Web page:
Annette's Reviews > The Prophet of Yonwood

The Prophet of Yonwood by Jeanne DuPrau
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Jun 10, 11

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bookshelves: youth
Read in June, 2011

This is a prequel to the Ember series. According to my historian husband, the world events that form the backdrop of the story are a close parallel to the Cuban Missile Crisis: only the names (and dates) are changed. Our 11 year old heroine finds herself temporary resident of a small town that has fallen under the sway of "The Prophet" and her interpreters who believe that the sick woman has a direct line to God and that strict adherence to her mutterings will protect them all from the coming apocalypse. Nickie is initially drawn into this plan for saving themselves, but as the world's deadline approaches, the dictates become more and more severe, the interpreters more fanatical, and Nickie learns that those she reports upon can be seriously hurt. She must wrestle with the true nature of good and evil, love for God and love for others.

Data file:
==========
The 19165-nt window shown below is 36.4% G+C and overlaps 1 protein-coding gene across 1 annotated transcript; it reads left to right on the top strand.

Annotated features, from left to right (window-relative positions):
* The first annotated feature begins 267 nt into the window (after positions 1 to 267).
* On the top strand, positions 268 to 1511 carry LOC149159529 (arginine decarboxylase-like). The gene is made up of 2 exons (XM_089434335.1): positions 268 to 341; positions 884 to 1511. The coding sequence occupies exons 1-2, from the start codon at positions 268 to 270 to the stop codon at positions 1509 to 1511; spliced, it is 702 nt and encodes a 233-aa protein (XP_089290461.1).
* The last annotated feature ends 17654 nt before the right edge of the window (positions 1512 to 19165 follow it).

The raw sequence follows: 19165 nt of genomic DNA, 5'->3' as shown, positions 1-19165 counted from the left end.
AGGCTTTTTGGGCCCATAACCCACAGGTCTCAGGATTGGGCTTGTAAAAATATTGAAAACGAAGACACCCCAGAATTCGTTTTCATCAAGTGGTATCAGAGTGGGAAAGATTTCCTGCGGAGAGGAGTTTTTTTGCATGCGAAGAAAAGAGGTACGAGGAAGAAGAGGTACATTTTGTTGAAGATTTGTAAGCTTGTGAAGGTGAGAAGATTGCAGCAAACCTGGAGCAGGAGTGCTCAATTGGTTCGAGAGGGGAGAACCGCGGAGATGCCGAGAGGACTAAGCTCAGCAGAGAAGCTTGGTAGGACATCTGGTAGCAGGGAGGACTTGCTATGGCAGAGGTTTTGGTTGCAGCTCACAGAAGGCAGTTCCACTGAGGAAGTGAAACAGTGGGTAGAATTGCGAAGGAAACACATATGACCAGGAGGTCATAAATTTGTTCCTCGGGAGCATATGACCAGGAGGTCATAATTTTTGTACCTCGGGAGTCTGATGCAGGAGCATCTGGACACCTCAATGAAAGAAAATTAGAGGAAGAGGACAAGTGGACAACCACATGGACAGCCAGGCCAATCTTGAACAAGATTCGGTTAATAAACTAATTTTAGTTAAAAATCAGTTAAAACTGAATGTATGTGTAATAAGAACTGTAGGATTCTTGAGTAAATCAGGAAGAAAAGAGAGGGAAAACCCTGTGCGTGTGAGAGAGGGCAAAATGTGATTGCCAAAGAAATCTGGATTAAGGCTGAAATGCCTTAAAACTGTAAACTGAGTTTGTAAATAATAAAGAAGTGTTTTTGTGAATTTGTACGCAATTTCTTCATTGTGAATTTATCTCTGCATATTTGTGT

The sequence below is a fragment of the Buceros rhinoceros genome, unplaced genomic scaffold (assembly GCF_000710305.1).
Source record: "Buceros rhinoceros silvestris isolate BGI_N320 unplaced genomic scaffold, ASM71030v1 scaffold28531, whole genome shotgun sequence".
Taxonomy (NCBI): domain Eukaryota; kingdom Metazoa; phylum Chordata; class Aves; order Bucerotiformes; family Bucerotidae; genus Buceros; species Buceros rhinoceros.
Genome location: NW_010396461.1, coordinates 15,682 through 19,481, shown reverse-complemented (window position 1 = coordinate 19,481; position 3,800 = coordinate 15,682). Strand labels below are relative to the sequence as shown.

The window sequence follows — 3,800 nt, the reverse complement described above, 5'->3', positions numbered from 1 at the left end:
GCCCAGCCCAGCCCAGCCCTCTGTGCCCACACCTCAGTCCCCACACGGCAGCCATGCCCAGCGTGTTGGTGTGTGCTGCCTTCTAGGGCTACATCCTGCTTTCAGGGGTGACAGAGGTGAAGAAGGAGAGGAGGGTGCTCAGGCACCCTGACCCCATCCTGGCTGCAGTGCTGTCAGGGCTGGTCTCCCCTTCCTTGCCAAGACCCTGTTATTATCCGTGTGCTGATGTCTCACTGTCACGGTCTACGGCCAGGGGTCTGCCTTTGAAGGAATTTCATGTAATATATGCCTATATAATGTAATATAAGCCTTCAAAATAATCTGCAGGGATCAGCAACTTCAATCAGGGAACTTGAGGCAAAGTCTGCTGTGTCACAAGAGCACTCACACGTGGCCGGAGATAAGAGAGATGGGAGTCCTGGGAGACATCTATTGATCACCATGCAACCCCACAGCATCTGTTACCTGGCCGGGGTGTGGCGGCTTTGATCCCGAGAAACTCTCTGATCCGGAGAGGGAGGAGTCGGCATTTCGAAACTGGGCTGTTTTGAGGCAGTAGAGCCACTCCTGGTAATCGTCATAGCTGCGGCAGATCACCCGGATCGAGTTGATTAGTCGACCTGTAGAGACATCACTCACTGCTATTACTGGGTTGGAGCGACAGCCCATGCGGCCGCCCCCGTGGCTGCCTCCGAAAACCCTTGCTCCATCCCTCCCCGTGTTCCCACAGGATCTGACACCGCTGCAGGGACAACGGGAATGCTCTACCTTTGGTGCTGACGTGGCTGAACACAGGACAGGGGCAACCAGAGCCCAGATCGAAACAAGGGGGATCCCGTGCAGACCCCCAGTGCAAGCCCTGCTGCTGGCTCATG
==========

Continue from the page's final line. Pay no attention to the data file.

As a Christian I have an inherent distrust for books that deal with issues this deep when I lack confidence that the author is writing from a fundamentally Christian world view. There are surface similarities between this story and the (adult title) The Visitation by Frank Peretti. However, despite the fact that in both cases it's clear to the readers from the outset that the visions - or at least the interpretations - are not from God, I can trust that Peretti's conclusion will not be "and therefore neither is any other vision or interpretation, and in fact God, if there is one, probably doesn't ever talk to us at all and anyone who claims otherwise is a fanatic who is, in the end, as dangerous as terrorists they claim to hate!" In fact, DuPrau's conclusion is not quite so severe. However, all of the "sane" adult characters are essentially agnostic, as is the main character by the end of the book.
There are some valuable and true lessons here: fanatical, non-scriptural interpretation of signs and visions IS dangerous and will, in fact, lead to oppression and hate. I just could wish there was a true Christian of an adult to help Nickie understand this, and lead her to a (more) accurate understanding of God than the one she reaches quite on her own.

While I would let my tween / teen read the first two books in this series without too much supervision, I would want to be sure that we have some good, long discussions about this one - just in case!
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